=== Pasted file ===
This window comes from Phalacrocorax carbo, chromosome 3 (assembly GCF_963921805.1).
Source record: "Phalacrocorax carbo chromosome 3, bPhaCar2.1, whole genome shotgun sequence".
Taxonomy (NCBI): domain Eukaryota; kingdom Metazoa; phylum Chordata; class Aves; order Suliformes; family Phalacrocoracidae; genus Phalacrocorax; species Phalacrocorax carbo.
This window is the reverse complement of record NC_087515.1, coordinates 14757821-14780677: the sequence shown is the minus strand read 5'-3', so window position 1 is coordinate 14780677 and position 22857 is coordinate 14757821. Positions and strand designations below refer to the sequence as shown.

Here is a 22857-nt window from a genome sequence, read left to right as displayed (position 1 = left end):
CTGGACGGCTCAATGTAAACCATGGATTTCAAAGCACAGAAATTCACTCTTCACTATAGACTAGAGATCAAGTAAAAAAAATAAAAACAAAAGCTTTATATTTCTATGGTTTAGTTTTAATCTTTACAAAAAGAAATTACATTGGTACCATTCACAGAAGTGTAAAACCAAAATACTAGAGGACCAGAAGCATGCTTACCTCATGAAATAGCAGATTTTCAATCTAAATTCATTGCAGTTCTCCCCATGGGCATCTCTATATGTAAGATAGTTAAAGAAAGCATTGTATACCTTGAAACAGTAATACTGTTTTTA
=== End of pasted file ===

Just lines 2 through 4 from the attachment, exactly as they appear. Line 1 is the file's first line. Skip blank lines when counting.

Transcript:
Source record: "Phalacrocorax carbo chromosome 3, bPhaCar2.1, whole genome shotgun sequence".
Taxonomy (NCBI): domain Eukaryota; kingdom Metazoa; phylum Chordata; class Aves; order Suliformes; family Phalacrocoracidae; genus Phalacrocorax; species Phalacrocorax carbo.
This window is the reverse complement of record NC_087515.1, coordinates 14757821-14780677: the sequence shown is the minus strand read 5'-3', so window position 1 is coordinate 14780677 and position 22857 is coordinate 14757821. Positions and strand designations below refer to the sequence as shown.